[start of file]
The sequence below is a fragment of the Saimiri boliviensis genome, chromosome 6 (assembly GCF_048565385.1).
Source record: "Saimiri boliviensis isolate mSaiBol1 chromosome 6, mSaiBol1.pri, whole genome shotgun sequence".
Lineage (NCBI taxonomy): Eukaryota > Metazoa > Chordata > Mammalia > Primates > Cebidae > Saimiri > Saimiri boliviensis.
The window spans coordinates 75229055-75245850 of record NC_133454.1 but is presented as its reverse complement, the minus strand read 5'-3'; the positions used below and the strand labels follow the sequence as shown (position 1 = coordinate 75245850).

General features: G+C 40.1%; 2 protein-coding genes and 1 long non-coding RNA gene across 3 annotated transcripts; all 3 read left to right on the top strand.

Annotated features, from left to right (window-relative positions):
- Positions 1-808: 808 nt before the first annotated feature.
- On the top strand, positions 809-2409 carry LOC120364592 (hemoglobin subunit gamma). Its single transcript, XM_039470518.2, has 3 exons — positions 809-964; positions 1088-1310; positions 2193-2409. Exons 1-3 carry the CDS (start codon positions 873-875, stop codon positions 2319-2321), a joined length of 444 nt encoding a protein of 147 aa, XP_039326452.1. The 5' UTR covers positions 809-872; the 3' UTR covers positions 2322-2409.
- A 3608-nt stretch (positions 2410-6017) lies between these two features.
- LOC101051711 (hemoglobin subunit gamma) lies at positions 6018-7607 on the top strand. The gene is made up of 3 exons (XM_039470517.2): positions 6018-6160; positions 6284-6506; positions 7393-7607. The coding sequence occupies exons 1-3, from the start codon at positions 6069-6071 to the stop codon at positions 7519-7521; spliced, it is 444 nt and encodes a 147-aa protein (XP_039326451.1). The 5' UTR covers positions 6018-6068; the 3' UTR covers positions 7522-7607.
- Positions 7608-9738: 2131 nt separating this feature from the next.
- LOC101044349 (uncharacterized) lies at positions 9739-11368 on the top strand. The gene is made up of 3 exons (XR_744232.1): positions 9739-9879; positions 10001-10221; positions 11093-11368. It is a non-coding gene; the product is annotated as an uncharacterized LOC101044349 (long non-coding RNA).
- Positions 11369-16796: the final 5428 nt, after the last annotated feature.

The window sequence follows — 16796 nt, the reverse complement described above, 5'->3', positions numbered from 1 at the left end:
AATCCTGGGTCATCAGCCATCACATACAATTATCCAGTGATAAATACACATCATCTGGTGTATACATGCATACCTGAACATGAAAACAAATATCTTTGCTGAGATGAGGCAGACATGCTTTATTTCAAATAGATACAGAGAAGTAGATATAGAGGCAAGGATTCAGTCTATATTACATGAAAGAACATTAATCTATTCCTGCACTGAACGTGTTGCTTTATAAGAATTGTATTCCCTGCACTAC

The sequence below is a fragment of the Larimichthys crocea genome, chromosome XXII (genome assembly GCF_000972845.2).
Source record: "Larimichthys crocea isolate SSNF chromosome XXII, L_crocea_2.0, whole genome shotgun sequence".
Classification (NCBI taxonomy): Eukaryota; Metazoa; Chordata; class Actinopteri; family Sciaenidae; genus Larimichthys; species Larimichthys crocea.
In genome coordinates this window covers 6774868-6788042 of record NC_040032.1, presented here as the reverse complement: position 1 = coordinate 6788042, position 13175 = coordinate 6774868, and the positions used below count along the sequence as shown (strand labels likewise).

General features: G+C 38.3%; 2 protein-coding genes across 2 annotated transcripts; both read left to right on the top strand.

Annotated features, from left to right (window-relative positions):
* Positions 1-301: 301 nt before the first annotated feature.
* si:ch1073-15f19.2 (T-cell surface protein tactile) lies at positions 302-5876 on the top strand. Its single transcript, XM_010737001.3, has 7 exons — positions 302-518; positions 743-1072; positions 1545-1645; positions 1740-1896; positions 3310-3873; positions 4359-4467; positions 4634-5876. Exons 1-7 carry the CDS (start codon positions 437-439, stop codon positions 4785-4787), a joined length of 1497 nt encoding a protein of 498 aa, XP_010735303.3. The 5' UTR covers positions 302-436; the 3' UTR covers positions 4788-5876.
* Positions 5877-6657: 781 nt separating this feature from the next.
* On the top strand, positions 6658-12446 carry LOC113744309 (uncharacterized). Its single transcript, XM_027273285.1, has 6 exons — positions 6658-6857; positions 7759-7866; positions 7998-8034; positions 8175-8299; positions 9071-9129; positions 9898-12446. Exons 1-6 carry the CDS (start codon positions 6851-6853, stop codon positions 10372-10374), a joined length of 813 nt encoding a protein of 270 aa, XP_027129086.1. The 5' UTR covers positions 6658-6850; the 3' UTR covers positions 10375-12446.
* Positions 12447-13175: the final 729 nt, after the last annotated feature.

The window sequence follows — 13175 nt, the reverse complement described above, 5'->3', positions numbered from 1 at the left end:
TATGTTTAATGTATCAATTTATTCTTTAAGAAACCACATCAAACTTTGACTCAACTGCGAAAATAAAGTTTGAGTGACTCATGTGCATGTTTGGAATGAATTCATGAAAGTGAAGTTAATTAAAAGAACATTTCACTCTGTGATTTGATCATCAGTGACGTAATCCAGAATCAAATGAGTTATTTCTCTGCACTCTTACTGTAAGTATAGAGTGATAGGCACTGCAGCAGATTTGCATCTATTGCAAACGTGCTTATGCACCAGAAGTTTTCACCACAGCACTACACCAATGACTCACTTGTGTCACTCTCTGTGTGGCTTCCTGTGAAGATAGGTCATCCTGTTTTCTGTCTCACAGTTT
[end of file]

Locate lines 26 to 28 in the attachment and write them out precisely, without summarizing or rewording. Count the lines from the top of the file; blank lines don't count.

* Positions 12447-13175: the final 729 nt, after the last annotated feature.

The window sequence follows — 13175 nt, the reverse complement described above, 5'->3', positions numbered from 1 at the left end:
TATGTTTAATGTATCAATTTATTCTTTAAGAAACCACATCAAACTTTGACTCAACTGCGAAAATAAAGTTTGAGTGACTCATGTGCATGTTTGGAATGAATTCATGAAAGTGAAGTTAATTAAAAGAACATTTCACTCTGTGATTTGATCATCAGTGACGTAATCCAGAATCAAATGAGTTATTTCTCTGCACTCTTACTGTAAGTATAGAGTGATAGGCACTGCAGCAGATTTGCATCTATTGCAAACGTGCTTATGCACCAGAAGTTTTCACCACAGCACTACACCAATGACTCACTTGTGTCACTCTCTGTGTGGCTTCCTGTGAAGATAGGTCATCCTGTTTTCTGTCTCACAGTTT